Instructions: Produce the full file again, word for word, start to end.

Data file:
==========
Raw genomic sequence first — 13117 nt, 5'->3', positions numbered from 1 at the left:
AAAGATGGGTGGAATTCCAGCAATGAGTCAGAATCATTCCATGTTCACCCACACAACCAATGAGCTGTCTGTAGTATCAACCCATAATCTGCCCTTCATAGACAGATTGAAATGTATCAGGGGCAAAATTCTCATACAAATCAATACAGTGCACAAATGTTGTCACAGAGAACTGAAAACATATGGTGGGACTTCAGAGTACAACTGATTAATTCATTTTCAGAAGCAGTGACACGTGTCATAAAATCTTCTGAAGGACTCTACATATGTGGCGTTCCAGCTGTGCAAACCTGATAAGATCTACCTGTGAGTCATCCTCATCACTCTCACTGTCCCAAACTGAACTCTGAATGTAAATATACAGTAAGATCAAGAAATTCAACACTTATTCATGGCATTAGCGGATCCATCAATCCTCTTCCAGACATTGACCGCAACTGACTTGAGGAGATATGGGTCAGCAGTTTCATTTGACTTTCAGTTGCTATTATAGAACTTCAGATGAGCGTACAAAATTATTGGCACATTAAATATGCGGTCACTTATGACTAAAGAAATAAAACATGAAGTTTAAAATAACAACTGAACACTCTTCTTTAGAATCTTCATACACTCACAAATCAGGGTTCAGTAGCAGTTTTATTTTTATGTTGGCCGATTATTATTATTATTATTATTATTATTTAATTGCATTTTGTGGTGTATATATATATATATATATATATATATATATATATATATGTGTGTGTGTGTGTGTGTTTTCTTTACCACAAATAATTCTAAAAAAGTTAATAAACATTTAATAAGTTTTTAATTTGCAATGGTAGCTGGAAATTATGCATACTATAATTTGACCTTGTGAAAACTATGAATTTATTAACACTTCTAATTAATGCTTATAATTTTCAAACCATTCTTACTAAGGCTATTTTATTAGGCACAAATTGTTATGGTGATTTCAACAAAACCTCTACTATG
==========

Raw genomic sequence first — 13117 nt, 5'->3', positions numbered from 1 at the left:
AAAGATGGGTGGAATTCCAGCAATGAGTCAGAATCATTCCATGTTCACCCACACAACCAATGAGCTGTCTGTAGTATCAACCCATAATCTGCCCTTCATAGACAGATTGAAATGTATCAGGGGCAAAATTCTCATACAAATCAATACAGTGCACAAATGTTGTCACAGAGAACTGAAAACATATGGTGGGACTTCAGAGTACAACTGATTAATTCATTTTCAGAAGCAGTGACACGTGTCATAAAATCTTCTGAAGGACTCTACATATGTGGCGTTCCAGCTGTGCAAACCTGATAAGATCTACCTGTGAGTCATCCTCATCACTCTCACTGTCCCAAACTGAACTCTGAATGTAAATATACAGTAAGATCAAGAAATTCAACACTTATTCATGGCATTAGCGGATCCATCAATCCTCTTCCAGACATTGACCGCAACTGACTTGAGGAGATATGGGTCAGCAGTTTCATTTGACTTTCAGTTGCTATTATAGAACTTCAGATGAGCGTACAAAATTATTGGCACATTAAATATGCGGTCACTTATGACTAAAGAAATAAAACATGAAGTTTAAAATAACAACTGAACACTCTTCTTTAGAATCTTCATACACTCACAAATCAGGGTTCAGTAGCAGTTTTATTTTTATGTTGGCCGATTATTATTATTATTATTATTATTATTTAATTGCATTTTGTGGTGTATATATATATATATATATATATATATATATATATATATGTGTGTGTGTGTGTGTGTTTTCTTTACCACAAATAATTCTAAAAAAGTTAATAAACATTTAATAAGTTTTTAATTTGCAATGGTAGCTGGAAATTATGCATACTATAATTTGACCTTGTGAAAACTATGAATTTATTAACACTTCTAATTAATGCTTATAATTTTCAAACCATTCTTACTAAGGCTATTTTATTAGGCACAAATTGTTATGGTGATTTCAACAAAACCTCTACTATG